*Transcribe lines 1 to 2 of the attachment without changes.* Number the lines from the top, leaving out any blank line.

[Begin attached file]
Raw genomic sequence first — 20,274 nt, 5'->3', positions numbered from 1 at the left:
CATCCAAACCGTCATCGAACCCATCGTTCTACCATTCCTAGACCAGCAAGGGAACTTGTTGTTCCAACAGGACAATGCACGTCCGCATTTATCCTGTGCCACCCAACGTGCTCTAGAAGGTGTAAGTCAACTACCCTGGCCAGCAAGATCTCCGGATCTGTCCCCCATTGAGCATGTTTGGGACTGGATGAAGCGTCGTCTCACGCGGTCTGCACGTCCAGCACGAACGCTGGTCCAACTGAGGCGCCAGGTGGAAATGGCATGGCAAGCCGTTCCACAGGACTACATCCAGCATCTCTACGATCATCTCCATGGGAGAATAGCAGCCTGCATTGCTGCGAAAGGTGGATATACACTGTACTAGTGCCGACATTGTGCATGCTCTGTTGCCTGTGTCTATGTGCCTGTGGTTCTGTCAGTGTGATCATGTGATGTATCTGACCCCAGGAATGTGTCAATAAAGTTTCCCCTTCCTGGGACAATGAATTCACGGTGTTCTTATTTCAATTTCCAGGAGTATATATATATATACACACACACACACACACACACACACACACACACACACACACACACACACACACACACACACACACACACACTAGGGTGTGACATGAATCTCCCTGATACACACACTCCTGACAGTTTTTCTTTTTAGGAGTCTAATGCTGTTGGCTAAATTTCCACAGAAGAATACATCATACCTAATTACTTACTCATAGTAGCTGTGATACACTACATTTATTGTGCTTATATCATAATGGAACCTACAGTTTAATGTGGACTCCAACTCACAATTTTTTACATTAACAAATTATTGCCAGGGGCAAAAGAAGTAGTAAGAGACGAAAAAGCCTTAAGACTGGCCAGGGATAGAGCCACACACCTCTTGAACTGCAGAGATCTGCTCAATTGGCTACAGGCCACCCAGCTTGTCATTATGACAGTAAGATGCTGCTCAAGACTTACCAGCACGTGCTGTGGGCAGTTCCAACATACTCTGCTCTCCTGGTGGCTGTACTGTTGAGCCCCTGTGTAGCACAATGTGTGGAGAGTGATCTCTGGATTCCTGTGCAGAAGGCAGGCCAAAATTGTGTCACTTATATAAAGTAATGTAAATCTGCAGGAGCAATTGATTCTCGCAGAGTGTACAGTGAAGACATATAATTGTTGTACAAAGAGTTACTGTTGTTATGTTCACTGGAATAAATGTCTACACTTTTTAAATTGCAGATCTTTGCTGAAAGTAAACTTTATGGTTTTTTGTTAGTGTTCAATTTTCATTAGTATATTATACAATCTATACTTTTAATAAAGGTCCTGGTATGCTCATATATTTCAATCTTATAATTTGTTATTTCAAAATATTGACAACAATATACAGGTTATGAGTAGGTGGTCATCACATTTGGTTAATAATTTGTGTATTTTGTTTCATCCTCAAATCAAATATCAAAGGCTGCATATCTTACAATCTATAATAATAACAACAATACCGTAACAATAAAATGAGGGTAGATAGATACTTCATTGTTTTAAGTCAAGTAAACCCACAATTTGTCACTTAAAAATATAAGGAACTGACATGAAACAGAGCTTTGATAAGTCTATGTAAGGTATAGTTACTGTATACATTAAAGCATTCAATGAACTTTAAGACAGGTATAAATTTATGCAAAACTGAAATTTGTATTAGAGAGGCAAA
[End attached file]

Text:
Raw genomic sequence first — 20,274 nt, 5'->3', positions numbered from 1 at the left:
CATCCAAACCGTCATCGAACCCATCGTTCTACCATTCCTAGACCAGCAAGGGAACTTGTTGTTCCAACAGGACAATGCACGTCCGCATTTATCCTGTGCCACCCAACGTGCTCTAGAAGGTGTAAGTCAACTACCCTGGCCAGCAAGATCTCCGGATCTGTCCCCCATTGAGCATGTTTGGGACTGGATGAAGCGTCGTCTCACGCGGTCTGCACGTCCAGCACGAACGCTGGTCCAACTGAGGCGCCAGGTGGAAATGGCATGGCAAGCCGTTCCACAGGACTACATCCAGCATCTCTACGATCATCTCCATGGGAGAATAGCAGCCTGCATTGCTGCGAAAGGTGGATATACACTGTACTAGTGCCGACATTGTGCATGCTCTGTTGCCTGTGTCTATGTGCCTGTGGTTCTGTCAGTGTGATCATGTGATGTATCTGACCCCAGGAATGTGTCAATAAAGTTTCCCCTTCCTGGGACAATGAATTCACGGTGTTCTTATTTCAATTTCCAGGAGTATATATATATATACACACACACACACACACACACACACACACACACACACACACACACACACACACACACACACACACACACACTAGGGTGTGACATGAATCTCCCTGATACACACACTCCTGACAGTTTTTCTTTTTAGGAGTCTAATGCTGTTGGCTAAATTTCCACAGAAGAATACATCATACCTAATTACTTACTCATAGTAGCTGTGATACACTACATTTATTGTGCTTATATCATAATGGAACCTACAGTTTAATGTGGACTCCAACTCACAATTTTTTACATTAACAAATTATTGCCAGGGGCAAAAGAAGTAGTAAGAGACGAAAAAGCCTTAAGACTGGCCAGGGATAGAGCCACACACCTCTTGAACTGCAGAGATCTGCTCAATTGGCTACAGGCCACCCAGCTTGTCATTATGACAGTAAGATGCTGCTCAAGACTTACCAGCACGTGCTGTGGGCAGTTCCAACATACTCTGCTCTCCTGGTGGCTGTACTGTTGAGCCCCTGTGTAGCACAATGTGTGGAGAGTGATCTCTGGATTCCTGTGCAGAAGGCAGGCCAAAATTGTGTCACTTATATAAAGTAATGTAAATCTGCAGGAGCAATTGATTCTCGCAGAGTGTACAGTGAAGACATATAATTGTTGTACAAAGAGTTACTGTTGTTATGTTCACTGGAATAAATGTCTACACTTTTTAAATTGCAGATCTTTGCTGAAAGTAAACTTTATGGTTTTTTGTTAGTGTTCAATTTTCATTAGTATATTATACAATCTATACTTTTAATAAAGGTCCTGGTATGCTCATATATTTCAATCTTATAATTTGTTATTTCAAAATATTGACAACAATATACAGGTTATGAGTAGGTGGTCATCACATTTGGTTAATAATTTGTGTATTTTGTTTCATCCTCAAATCAAATATCAAAGGCTGCATATCTTACAATCTATAATAATAACAACAATACCGTAACAATAAAATGAGGGTAGATAGATACTTCATTGTTTTAAGTCAAGTAAACCCACAATTTGTCACTTAAAAATATAAGGAACTGACATGAAACAGAGCTTTGATAAGTCTATGTAAGGTATAGTTACTGTATACATTAAAGCATTCAATGAACTTTAAGACAGGTATAAATTTATGCAAAACTGAAATTTGTATTAGAGAGGCAAA